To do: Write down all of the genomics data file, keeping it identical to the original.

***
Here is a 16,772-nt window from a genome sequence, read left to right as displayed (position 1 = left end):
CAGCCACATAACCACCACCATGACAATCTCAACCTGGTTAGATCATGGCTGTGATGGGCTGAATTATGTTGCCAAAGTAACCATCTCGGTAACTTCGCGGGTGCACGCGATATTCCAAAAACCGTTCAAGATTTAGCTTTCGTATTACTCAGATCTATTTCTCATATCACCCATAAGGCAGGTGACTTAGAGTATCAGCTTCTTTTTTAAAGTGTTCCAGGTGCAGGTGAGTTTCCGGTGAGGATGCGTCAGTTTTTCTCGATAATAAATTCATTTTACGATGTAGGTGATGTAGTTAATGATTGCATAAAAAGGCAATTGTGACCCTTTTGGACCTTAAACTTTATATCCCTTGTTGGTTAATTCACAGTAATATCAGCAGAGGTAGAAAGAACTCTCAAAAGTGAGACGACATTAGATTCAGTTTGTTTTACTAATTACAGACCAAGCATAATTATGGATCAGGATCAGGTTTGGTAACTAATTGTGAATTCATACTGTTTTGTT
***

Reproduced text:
Here is a 16,772-nt window from a genome sequence, read left to right as displayed (position 1 = left end):
CAGCCACATAACCACCACCATGACAATCTCAACCTGGTTAGATCATGGCTGTGATGGGCTGAATTATGTTGCCAAAGTAACCATCTCGGTAACTTCGCGGGTGCACGCGATATTCCAAAAACCGTTCAAGATTTAGCTTTCGTATTACTCAGATCTATTTCTCATATCACCCATAAGGCAGGTGACTTAGAGTATCAGCTTCTTTTTTAAAGTGTTCCAGGTGCAGGTGAGTTTCCGGTGAGGATGCGTCAGTTTTTCTCGATAATAAATTCATTTTACGATGTAGGTGATGTAGTTAATGATTGCATAAAAAGGCAATTGTGACCCTTTTGGACCTTAAACTTTATATCCCTTGTTGGTTAATTCACAGTAATATCAGCAGAGGTAGAAAGAACTCTCAAAAGTGAGACGACATTAGATTCAGTTTGTTTTACTAATTACAGACCAAGCATAATTATGGATCAGGATCAGGTTTGGTAACTAATTGTGAATTCATACTGTTTTGTT